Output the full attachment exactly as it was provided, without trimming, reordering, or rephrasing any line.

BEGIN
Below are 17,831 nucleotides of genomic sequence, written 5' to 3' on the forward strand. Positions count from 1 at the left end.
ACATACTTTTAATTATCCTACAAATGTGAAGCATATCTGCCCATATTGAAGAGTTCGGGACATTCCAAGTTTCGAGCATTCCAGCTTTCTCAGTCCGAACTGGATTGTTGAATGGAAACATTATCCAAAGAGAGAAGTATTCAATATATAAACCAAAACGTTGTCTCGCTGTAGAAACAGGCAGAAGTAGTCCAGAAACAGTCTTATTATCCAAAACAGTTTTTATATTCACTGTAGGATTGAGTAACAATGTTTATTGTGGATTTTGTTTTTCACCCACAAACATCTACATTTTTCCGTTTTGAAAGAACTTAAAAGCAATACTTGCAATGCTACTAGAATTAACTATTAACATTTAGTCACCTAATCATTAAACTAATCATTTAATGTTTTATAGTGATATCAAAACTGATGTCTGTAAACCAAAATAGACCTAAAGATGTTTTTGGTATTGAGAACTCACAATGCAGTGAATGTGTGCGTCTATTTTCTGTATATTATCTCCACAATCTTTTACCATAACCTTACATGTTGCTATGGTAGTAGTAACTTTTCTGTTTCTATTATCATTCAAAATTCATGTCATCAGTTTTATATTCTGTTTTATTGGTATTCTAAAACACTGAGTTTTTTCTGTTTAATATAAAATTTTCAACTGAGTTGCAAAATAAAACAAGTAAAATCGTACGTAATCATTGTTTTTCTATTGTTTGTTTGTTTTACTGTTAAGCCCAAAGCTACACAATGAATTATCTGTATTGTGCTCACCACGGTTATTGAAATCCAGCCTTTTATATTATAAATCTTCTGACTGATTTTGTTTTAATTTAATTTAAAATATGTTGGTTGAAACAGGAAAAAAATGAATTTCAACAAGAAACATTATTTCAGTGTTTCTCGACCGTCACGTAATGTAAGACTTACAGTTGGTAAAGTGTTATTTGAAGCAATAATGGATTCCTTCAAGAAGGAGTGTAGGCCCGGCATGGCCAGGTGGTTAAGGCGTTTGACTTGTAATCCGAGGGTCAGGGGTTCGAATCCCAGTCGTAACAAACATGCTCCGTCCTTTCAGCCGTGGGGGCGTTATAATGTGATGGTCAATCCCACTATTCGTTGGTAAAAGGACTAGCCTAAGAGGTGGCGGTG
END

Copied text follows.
Below are 17,831 nucleotides of genomic sequence, written 5' to 3' on the forward strand. Positions count from 1 at the left end.
ACATACTTTTAATTATCCTACAAATGTGAAGCATATCTGCCCATATTGAAGAGTTCGGGACATTCCAAGTTTCGAGCATTCCAGCTTTCTCAGTCCGAACTGGATTGTTGAATGGAAACATTATCCAAAGAGAGAAGTATTCAATATATAAACCAAAACGTTGTCTCGCTGTAGAAACAGGCAGAAGTAGTCCAGAAACAGTCTTATTATCCAAAACAGTTTTTATATTCACTGTAGGATTGAGTAACAATGTTTATTGTGGATTTTGTTTTTCACCCACAAACATCTACATTTTTCCGTTTTGAAAGAACTTAAAAGCAATACTTGCAATGCTACTAGAATTAACTATTAACATTTAGTCACCTAATCATTAAACTAATCATTTAATGTTTTATAGTGATATCAAAACTGATGTCTGTAAACCAAAATAGACCTAAAGATGTTTTTGGTATTGAGAACTCACAATGCAGTGAATGTGTGCGTCTATTTTCTGTATATTATCTCCACAATCTTTTACCATAACCTTACATGTTGCTATGGTAGTAGTAACTTTTCTGTTTCTATTATCATTCAAAATTCATGTCATCAGTTTTATATTCTGTTTTATTGGTATTCTAAAACACTGAGTTTTTTCTGTTTAATATAAAATTTTCAACTGAGTTGCAAAATAAAACAAGTAAAATCGTACGTAATCATTGTTTTTCTATTGTTTGTTTGTTTTACTGTTAAGCCCAAAGCTACACAATGAATTATCTGTATTGTGCTCACCACGGTTATTGAAATCCAGCCTTTTATATTATAAATCTTCTGACTGATTTTGTTTTAATTTAATTTAAAATATGTTGGTTGAAACAGGAAAAAAATGAATTTCAACAAGAAACATTATTTCAGTGTTTCTCGACCGTCACGTAATGTAAGACTTACAGTTGGTAAAGTGTTATTTGAAGCAATAATGGATTCCTTCAAGAAGGAGTGTAGGCCCGGCATGGCCAGGTGGTTAAGGCGTTTGACTTGTAATCCGAGGGTCAGGGGTTCGAATCCCAGTCGTAACAAACATGCTCCGTCCTTTCAGCCGTGGGGGCGTTATAATGTGATGGTCAATCCCACTATTCGTTGGTAAAAGGACTAGCCTAAGAGGTGGCGGTG